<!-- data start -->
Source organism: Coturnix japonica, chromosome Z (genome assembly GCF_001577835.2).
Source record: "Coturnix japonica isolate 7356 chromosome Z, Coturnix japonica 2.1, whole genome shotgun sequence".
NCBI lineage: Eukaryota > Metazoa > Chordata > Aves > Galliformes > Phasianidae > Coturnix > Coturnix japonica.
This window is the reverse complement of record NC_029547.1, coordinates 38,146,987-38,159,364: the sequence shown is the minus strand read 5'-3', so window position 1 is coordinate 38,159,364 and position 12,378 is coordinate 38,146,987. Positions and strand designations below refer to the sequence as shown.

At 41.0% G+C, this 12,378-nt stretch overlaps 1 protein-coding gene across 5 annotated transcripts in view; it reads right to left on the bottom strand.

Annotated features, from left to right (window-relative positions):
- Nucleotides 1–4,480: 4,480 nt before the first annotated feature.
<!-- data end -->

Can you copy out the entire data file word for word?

Source organism: Coturnix japonica, chromosome Z (genome assembly GCF_001577835.2).
Source record: "Coturnix japonica isolate 7356 chromosome Z, Coturnix japonica 2.1, whole genome shotgun sequence".
NCBI lineage: Eukaryota > Metazoa > Chordata > Aves > Galliformes > Phasianidae > Coturnix > Coturnix japonica.
This window is the reverse complement of record NC_029547.1, coordinates 38,146,987-38,159,364: the sequence shown is the minus strand read 5'-3', so window position 1 is coordinate 38,159,364 and position 12,378 is coordinate 38,146,987. Positions and strand designations below refer to the sequence as shown.

At 41.0% G+C, this 12,378-nt stretch overlaps 1 protein-coding gene across 5 annotated transcripts in view; it reads right to left on the bottom strand.

Annotated features, from left to right (window-relative positions):
- Nucleotides 1–4,480: 4,480 nt before the first annotated feature.